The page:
“See, Caro?” Hanson pulled away from her. She scowled at him. He sat on the best stool in front of the fortune teller’s table, grinning just as widely as he could. Caron stopped to close the flap and surveyed the little space. There wasn’t an awful lot to see. Not much money in this trade, she thought.

By the time she sat down, Hanson had paid and the fortune teller scattered her runes for him.

“I see knighthood,” she said, in hushed tones. “Swords and scars…”

Caron didn’t listen. What boy didn’t want to be the brave knight? That was just about all most people wanted from a fortune teller – brand new daydreams, like the ones that set Hanson bouncing back to the Fourth Bell to boast to Rob. She sighed, standing to follow, but Madame said, “Miss Anhy.”

“I suppose he gave you my name,” she said, but her stomach turned. Everyone knew, somehow…

Madame shook her head. “You look like your grandmother, miss Anhy,” she said. She leaned forward, holding out hands filled with runes. “Would you throw? You don’t need my skills to tell you the future.”

Caron shook her head stepping back. “I don’t See. I don’t…” She gestured at the tent flap. “I need to make sure he gets back.”

“In the end, there will be no going home, for any of you.” Madame closed her hands, stones rattling. “There’s a long, hard path ahead. Trust that they’ll find a place to rest without their guiding star to show the way.”

“Please,” Caron said, terrified butterflies churning in her chest. “I don’t want -”

“An Anhy doesn’t need it,” Madame said solemnly, “But I wish you luck, all the same.”

Caron bolted out of the tent and all the way back to the inn and her unscathed, dreamer friends.

:-#-:

Caron stood at the cave entrance. A chill wind seemed to blow out of the massive hole, the cold beating heart of the mountain itself. The village behind her stood deathly silent.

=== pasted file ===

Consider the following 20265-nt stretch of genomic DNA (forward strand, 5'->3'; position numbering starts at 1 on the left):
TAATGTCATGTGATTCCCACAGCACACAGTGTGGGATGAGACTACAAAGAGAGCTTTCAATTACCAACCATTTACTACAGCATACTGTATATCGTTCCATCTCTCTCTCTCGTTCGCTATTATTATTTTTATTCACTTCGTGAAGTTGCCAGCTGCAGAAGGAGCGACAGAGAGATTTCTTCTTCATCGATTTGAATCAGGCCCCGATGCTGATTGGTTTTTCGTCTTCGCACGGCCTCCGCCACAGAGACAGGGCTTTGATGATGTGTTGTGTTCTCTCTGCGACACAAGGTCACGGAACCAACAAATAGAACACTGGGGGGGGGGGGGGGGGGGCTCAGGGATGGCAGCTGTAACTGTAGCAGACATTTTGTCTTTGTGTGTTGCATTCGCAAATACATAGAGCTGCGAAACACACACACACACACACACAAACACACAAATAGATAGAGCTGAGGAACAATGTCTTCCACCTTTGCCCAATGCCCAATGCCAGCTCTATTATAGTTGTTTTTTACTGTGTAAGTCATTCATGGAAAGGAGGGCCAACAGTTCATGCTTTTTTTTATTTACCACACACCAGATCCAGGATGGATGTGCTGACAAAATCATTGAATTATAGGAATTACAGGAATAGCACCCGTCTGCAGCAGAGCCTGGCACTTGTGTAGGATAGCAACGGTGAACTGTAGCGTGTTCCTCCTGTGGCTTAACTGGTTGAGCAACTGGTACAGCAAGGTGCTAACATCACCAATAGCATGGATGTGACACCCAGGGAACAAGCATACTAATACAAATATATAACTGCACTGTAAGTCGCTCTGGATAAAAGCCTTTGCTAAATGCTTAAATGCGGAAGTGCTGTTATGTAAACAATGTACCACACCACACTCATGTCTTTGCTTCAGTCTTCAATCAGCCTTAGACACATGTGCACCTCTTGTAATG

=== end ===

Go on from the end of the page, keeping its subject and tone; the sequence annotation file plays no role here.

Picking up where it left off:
She turned to Hanson.

Rob was gone, leading some soldiers towards a camp of malformed monsters. The moment he could he’d disappear, get away from this mess now it was over. So it was Hanson, her unafraid knight, that was here when wolf-men poured out of the still houses.

She hesitated. He’d survive, she knew it, but they were bound together by invisible links. Her hand in his, she waited.

“Go,” he said, his voice low. That way he sounded almost like he had when they were young.

“Goodbye,” she said, and kissed him. His hand tightened around hers, chaste as this was, then let go.

“Go,” he said. “You were never mine to keep.”

The words gave her speed. Caron ran into the darkness, armed with nothing but sight. No rock tripped her, no trap caught her. Blades clipped her hair, fire singed her heels, stone crushed nothing but air. But at the end there was nothing more than a thin, smooth-walled tunnel to a plain wooden door. The door was open. Farren leaned against a table, smirking at her.

He hadn’t changed.

“Caron, darling,” he said. “I hope you aren’t expecting mercy.”

She walked towards him.

“I expected your pet swordsman,” he said. “Isn’t that what a Seer is? The master of the strings.”

She crossed the threshold. He said, “Stop.” She did.

“You have no idea what I’m capable of,” she said.

He curled his lip. “You’re a little girl walking to her death.”

“A girl that bore your child,” she reminded him.

“And where is my son, Caro?” He took a rock off the table. No, not a rock, a clear crystal half the size of her fist. He prowled towards her. “I shall have that secret from you before I am done, my dear.”